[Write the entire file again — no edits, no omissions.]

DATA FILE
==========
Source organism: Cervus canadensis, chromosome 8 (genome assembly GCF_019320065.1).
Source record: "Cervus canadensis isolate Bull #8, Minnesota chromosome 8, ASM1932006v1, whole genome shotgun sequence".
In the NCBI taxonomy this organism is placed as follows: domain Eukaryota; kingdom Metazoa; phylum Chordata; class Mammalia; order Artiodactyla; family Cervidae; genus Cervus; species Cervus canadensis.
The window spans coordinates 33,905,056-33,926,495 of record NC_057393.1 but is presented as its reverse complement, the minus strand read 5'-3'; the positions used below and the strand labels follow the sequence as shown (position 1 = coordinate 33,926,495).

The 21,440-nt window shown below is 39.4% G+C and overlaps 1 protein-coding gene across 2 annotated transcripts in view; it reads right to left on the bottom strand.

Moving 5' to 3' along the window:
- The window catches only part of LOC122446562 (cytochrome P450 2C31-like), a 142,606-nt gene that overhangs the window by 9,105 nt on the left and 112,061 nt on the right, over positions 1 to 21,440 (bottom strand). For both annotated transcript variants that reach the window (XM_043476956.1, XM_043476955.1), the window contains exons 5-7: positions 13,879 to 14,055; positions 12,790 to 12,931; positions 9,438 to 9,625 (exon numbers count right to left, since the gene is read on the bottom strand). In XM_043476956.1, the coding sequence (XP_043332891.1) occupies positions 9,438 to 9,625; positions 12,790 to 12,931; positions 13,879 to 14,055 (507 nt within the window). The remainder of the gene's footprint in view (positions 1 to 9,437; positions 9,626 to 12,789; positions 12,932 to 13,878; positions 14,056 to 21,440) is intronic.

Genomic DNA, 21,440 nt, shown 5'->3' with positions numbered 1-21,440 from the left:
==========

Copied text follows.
Source organism: Cervus canadensis, chromosome 8 (genome assembly GCF_019320065.1).
Source record: "Cervus canadensis isolate Bull #8, Minnesota chromosome 8, ASM1932006v1, whole genome shotgun sequence".
In the NCBI taxonomy this organism is placed as follows: domain Eukaryota; kingdom Metazoa; phylum Chordata; class Mammalia; order Artiodactyla; family Cervidae; genus Cervus; species Cervus canadensis.
The window spans coordinates 33,905,056-33,926,495 of record NC_057393.1 but is presented as its reverse complement, the minus strand read 5'-3'; the positions used below and the strand labels follow the sequence as shown (position 1 = coordinate 33,926,495).

The 21,440-nt window shown below is 39.4% G+C and overlaps 1 protein-coding gene across 2 annotated transcripts in view; it reads right to left on the bottom strand.

Moving 5' to 3' along the window:
- The window catches only part of LOC122446562 (cytochrome P450 2C31-like), a 142,606-nt gene that overhangs the window by 9,105 nt on the left and 112,061 nt on the right, over positions 1 to 21,440 (bottom strand). For both annotated transcript variants that reach the window (XM_043476956.1, XM_043476955.1), the window contains exons 5-7: positions 13,879 to 14,055; positions 12,790 to 12,931; positions 9,438 to 9,625 (exon numbers count right to left, since the gene is read on the bottom strand). In XM_043476956.1, the coding sequence (XP_043332891.1) occupies positions 9,438 to 9,625; positions 12,790 to 12,931; positions 13,879 to 14,055 (507 nt within the window). The remainder of the gene's footprint in view (positions 1 to 9,437; positions 9,626 to 12,789; positions 12,932 to 13,878; positions 14,056 to 21,440) is intronic.

Genomic DNA, 21,440 nt, shown 5'->3' with positions numbered 1-21,440 from the left: